The response should be a higher profile for Māori members and activists in the Party as a whole and a more attentive ear to both Māori interests and advice. Labour should also consider measures to persuade a higher proportion of eligible Māori voters to register and to vote.
1L Voter enrolment/turnout
The “missing million” – not enrolled or enrolled and not voting – are an affront to our democracy, and a missed opportunity for Labour. A campaign to enrol voters (irrespective of their voting intentions) would be good for our democracy and positive for
Labour, and could provide a useful focus for Party members and volunteers in the years before election campaigning itself gets under way.
Action should arise from a review of the voter targeting and other work undertaken during the election to engage the “missing million”. Integrated with this, high quality research must be undertaken on patterns of non-voting and the best way to target those people. Labour’s input to the Parliamentary select committee review of the General Election and Labour’s Justice spokesperson should focus on why 1 million people didn’t vote, and what could be done to address that.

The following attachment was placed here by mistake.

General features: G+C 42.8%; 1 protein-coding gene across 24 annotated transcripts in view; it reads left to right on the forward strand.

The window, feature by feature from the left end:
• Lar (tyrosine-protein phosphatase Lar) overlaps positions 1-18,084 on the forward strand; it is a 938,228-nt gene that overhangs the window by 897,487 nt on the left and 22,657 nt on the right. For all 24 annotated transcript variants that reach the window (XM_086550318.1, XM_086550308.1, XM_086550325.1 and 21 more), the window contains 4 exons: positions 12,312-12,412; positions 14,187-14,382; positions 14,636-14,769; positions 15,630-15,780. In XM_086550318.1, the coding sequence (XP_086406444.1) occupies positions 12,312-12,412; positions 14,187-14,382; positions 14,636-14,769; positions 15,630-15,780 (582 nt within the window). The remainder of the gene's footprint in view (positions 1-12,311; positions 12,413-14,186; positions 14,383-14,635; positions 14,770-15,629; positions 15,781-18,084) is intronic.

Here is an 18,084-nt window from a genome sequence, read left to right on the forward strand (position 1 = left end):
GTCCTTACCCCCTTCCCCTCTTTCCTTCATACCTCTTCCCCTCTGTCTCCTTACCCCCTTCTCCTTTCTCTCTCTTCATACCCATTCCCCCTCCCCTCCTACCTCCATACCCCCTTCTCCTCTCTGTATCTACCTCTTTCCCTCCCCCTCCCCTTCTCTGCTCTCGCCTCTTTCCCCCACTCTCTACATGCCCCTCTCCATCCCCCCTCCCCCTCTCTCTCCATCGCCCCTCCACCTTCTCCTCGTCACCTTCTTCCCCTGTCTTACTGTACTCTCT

PART 2 – Policy and Positioning
(Note: Part 2 does not provide explicit recommendations. What follows is an abstract of the key directions of the Review’s argument. Consideration of these directions suggests that, first, they might be passed on to Policy Council, to be included in policy development, and, second, be provided to the Media and Communications Unit, for inclusion in branding and messaging developments.
2A Labour must take on board and respond to a rapidly changing and complex environment, involving the rise of free market policies, a consequent rise in inequality and poverty, changing demographics, change in the labour market and in social challenges
2B Labour has still to define positively and confidently convincing, alternative macro-economic policies, which also respond to wider social and environmental issues, despite emerging international challenges to neo-liberal orthodoxy
2C Labour needs to develop micro-economic policies in line with a renewed macro-economic focus, including a fair taxation policy
2D Labour should promote the important role to be played by government in a modern economy
2E Labour should be seen as pro-business, particularly in relation to the small business sector, as opposed to big business